Brains matter, bodies maybe not: the case for examining neuron numbers irrespective of body size


  • Suzana Herculano-Houzel

    1. Instituto de Ciências Biomédicas, Universidade Federal do Rio de Janeiro, Rio de Janeiro, Brazil; Instituto Nacional de Neurociência Translacional, MCT, Brazil
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Address for correspondence: Suzana Herculano-Houzel, Centro de Ciências da Saúde, Rua Carlos Chagas Filho, 373 – Ilha do Fundão, Rio de Janeiro, RJ-21941-902.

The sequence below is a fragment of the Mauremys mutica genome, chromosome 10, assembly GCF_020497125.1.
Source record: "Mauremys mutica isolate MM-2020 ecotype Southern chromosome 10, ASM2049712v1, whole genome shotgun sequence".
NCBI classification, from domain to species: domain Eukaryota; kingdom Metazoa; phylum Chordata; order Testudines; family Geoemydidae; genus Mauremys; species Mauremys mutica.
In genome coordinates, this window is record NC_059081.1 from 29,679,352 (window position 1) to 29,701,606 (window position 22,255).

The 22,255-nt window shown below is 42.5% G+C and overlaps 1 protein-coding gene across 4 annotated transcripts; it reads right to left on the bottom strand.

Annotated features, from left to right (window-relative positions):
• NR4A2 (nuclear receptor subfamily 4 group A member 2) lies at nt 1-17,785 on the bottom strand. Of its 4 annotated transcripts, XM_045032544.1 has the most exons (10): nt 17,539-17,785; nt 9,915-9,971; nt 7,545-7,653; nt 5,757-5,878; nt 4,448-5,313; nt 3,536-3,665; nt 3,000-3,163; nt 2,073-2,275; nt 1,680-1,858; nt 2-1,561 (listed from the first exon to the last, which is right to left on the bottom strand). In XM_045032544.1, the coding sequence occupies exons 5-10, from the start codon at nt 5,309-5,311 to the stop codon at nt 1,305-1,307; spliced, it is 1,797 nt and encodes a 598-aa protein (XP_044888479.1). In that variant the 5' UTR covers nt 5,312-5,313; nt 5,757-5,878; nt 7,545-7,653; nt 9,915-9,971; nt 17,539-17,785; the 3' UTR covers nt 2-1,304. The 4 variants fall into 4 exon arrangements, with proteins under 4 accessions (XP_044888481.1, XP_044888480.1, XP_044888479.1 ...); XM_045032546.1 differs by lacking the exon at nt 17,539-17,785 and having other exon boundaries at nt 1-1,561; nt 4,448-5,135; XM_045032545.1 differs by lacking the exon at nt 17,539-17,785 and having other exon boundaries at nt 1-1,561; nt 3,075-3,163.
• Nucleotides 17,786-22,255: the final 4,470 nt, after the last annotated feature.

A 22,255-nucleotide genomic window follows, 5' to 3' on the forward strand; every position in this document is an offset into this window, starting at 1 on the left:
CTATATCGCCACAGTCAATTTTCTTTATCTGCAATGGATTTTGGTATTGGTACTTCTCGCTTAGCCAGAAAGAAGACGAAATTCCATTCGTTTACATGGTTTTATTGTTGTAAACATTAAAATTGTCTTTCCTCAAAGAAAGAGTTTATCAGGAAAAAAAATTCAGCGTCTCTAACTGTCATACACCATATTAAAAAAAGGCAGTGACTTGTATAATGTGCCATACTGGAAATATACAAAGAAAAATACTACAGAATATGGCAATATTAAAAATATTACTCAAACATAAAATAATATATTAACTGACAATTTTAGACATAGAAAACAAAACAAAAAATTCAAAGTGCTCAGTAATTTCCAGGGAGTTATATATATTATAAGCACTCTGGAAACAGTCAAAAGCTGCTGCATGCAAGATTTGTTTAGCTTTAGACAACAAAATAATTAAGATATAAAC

It is usually considered a paradox that the human brain, although smaller than elephant and cetacean brains, is the most cognitively able. The concept that humans are more encephalized than all other mammals appeared in the 1970s as a solution to that paradox: humans have a brain that is much larger than expected from their body mass. Such an “excess brain mass” would provide increased cognitive abilities across species, thus explaining our cognitive superiority. However, behind the paradox lies the assumption that large mammalian brains are scaled-up versions of smaller brains, always containing more neurons than smaller ones—an assumption that we have recently shown to be invalid. Here, it is proposed that the absolute number of neurons, irrespective of brain or body size, is a better predictor of cognitive ability—in which case, the cognitive superiority of humans would come as no paradox, surprise, or exception to evolutionary rules.